Mid-Level Exception (Non-Taxpayer):

Year Salary
2020/21 $9,258,000
2021/22 $9,720,900
2022/23 $10,183,800
2023/24 $10,646,700
Total $39,809,400

The non-taxpayer mid-level exception is the primary tool available for over-the-cap teams to add free agents. As long as a team hasn’t dipped below the cap to use cap space and doesn’t go over the tax apron ($138,928,000) at all, it can use this MLE, which runs for up to four years with 5% annual raises.


Mid-Level Exception (Taxpayer):

Year Salary
2020/21 $5,718,000
2021/22 $6,003,900
2022/23 $6,289,800
Total $18,011,700

If an over-the-cap team currently projects to be a taxpayer, or expects to move into tax territory later in the 2020/21 season, it will have access to this smaller mid-level exception for taxpaying teams.

If a team uses more than $5,718,000 of its mid-level exception, it is forbidden from surpassing the tax apron at any time during the league year. So even if a team isn’t above the apron when it uses its MLE, it might make sense to play it safe by avoiding using the full MLE and imposing a hard cap.

The taxpayer MLE can be used to sign a player for up to three years, with 5% annual raises.


Room Exception:

Year Salary
2020/21 $4,767,000
2021/22 $5,005,350
Total $9,772,350

Although this is also a mid-level exception of sorts, it’s colloquially known as the “room” exception, since it’s only available to teams that go below the cap and use their cap room.

If a club goes under the cap, it loses its full mid-level exception, but gets this smaller room exception, which allows the team to go over the cap to sign a player once the team has used up all its cap space. It can be used to sign players for up to two years, with a 5% raise for the second season.


Bi-Annual Exception:

Year Salary
2020/21 $3,623,000
2021/22 $3,804,150
Total $7,427,150

The bi-annual exception, as its name suggests, is only available to teams once every two years. Of the NBA’s 30 clubs, only four – the Mavericks, Grizzlies, Pistons, and Raptorsused it in 2019/20, so they won’t have access to it in 2020/21. The league’s other 26 teams could theoretically use it this season.

Still, even if a team didn’t use its BAE in ’19/20, that club doesn’t necessarily have access to it for the coming year. As is the case with the non-taxpayer MLE, this exception disappears once a team goes under the cap. It’s also not available to teams over the tax apron — using the BAE creates a hard cap at the apron.

The BAE can be used to sign players for up to two years, with a 5% raise after year one.

Note: Be sure to check out our Hoops Rumors Glossary installments for more information on the mid-level exception and the bi-annual exception.

NBA Maximum Salaries For 2020/21

Now that the NBA has set its salary cap for the 2020/21 league year at $109,140,000, we have a clear idea of what maximum-salary contracts will look like for the coming season. Conveniently, with the cap unchanged from 2019/20, this year’s max deals will look a whole lot like last year’s.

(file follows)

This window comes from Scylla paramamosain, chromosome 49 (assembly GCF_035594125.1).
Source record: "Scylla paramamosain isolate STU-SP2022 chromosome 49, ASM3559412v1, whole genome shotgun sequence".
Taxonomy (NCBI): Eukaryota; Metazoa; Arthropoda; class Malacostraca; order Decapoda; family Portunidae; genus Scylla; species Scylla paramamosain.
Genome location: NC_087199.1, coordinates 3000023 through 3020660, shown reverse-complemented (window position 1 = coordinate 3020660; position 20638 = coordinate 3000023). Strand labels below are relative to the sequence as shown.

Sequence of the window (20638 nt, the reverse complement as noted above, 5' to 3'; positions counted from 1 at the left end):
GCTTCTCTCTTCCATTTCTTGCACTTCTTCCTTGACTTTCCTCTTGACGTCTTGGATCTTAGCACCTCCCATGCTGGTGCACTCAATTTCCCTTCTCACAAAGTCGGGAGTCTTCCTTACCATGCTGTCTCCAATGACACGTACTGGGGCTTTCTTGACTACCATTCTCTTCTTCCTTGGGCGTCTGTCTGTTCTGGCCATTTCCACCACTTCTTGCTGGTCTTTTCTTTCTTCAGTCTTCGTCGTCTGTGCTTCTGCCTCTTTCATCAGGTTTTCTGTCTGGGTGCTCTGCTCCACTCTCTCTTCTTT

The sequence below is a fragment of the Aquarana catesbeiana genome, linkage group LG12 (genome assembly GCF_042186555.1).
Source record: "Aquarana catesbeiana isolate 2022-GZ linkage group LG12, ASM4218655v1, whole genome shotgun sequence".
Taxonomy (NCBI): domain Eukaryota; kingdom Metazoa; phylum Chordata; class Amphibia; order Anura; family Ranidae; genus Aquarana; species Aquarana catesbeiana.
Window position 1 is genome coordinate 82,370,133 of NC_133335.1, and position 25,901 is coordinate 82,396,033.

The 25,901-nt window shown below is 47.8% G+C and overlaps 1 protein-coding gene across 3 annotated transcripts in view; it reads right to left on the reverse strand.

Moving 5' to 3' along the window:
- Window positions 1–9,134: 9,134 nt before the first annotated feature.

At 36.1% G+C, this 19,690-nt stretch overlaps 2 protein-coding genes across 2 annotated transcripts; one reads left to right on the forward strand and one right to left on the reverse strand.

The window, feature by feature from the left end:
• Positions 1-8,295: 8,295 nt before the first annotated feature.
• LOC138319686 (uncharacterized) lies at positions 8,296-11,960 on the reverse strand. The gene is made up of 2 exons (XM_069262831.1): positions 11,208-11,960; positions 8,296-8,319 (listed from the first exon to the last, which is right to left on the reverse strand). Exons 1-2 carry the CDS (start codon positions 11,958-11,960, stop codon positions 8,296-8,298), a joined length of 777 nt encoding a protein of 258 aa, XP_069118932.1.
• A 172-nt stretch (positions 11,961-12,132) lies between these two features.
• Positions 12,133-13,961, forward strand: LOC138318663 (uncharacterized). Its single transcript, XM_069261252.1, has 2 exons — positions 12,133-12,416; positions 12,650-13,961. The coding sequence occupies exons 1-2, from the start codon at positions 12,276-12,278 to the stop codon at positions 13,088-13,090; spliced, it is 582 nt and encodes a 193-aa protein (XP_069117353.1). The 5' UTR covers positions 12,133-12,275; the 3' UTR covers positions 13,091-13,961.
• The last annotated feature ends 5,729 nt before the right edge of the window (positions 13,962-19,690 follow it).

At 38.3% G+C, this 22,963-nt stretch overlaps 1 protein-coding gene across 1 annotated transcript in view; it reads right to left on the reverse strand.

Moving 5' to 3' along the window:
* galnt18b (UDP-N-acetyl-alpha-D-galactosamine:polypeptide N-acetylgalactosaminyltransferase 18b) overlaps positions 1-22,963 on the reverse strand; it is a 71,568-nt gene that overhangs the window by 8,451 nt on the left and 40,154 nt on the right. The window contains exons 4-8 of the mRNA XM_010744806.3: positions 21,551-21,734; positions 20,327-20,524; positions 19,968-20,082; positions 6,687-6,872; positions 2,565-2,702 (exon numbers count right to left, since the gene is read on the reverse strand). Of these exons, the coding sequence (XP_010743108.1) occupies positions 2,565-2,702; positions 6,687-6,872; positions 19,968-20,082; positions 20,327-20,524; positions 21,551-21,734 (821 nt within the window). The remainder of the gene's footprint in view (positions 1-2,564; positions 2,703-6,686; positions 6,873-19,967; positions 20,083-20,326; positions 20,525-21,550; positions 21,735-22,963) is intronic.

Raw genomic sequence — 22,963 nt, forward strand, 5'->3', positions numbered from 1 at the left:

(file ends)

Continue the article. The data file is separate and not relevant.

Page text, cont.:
We’ll likely soon be able to apply these numbers to contracts for free agents Anthony Davis and Brandon Ingram. They’re also relevant for players who signed maximum-salary extensions in 2019 that will go into effect in ’20/21, such as Jamal Murray.

Listed below are the maximum-salary contracts for players signing contracts that start in 2020/21. The first chart shows the maximum salaries for a player re-signing with his own team — a player’s previous team can offer five years instead of four, and 8% annual raises instead of 5% raises. The second chart shows the maximum salaries for a player signing with a new team.

A player’s maximum salary is generally determined by his years of NBA experience, so there’s a wide gap between potential earnings for younger and older players. In the charts below, the “6 years or less” column details the maximum contracts for players like Ingram and Murray; the “7-9 years” column applies to free agents like Davis; and the “10+ years” column applies to the league’s most experienced vets, none of whom are particularly strong candidates for max deals this fall.

Here are the maximum salary figures for 2020/21:


A player re-signing with his own team (8% annual raises, up to five years):

Year 6 years or less 7-9 years 10+ years
2020/21 $27,285,000 $32,742,000 $38,199,000
2021/22 $29,467,800 $35,361,360 $41,254,920
2022/23 $31,650,600 $37,980,720 $44,310,840
2023/24 $33,833,400 $40,600,080 $47,366,760
2024/25 $36,016,200 $43,219,440 $50,422,680
Total $158,253,000 $189,903,600 $221,554,200

A player signing with a new team (5% annual raises, up to four years):

Year 6 years or less 7-9 years 10+ years
2020/21 $27,285,000 $32,742,000 $38,199,000
2021/22 $28,649,250 $34,379,100 $40,108,950
2022/23 $30,013,500 $36,016,200 $42,018,900
2023/24 $31,377,750 $37,653,300 $43,928,850
Total $117,325,500 $140,790,600 $164,255,700

There’s also one last category of maximum salary worth outlining for 2020/21. Sixers guard/forward Ben Simmons and Raptors forward Pascal Siakam both signed rookie scale extensions last year that would have been worth the maximum allowable starting salary for players with their experience level (25% of the cap).

However, because Rose Rule language was written into each player’s contract, and both Simmons and Siakam made All-NBA teams in 2020, they’ll be eligible for a slightly higher starting salary worth 28% of the cap. It’s a sort of pseudo-max, since the two stars could technically have received up to 30% of the cap in 2020/21 if they’d made the All-NBA First Team.

Here’s what Simmons’ five-year deal and Siakam’s four-year pact will look like:


Year Ben Simmons Pascal Siakam
2020/21 $30,559,200 $30,559,200
2021/22 $33,003,936 $33,003,936
2022/23 $35,448,672 $35,448,672
2023/24 $37,893,408 $37,893,408
2024/25 $40,338,144
Total $177,243,360 $136,905,216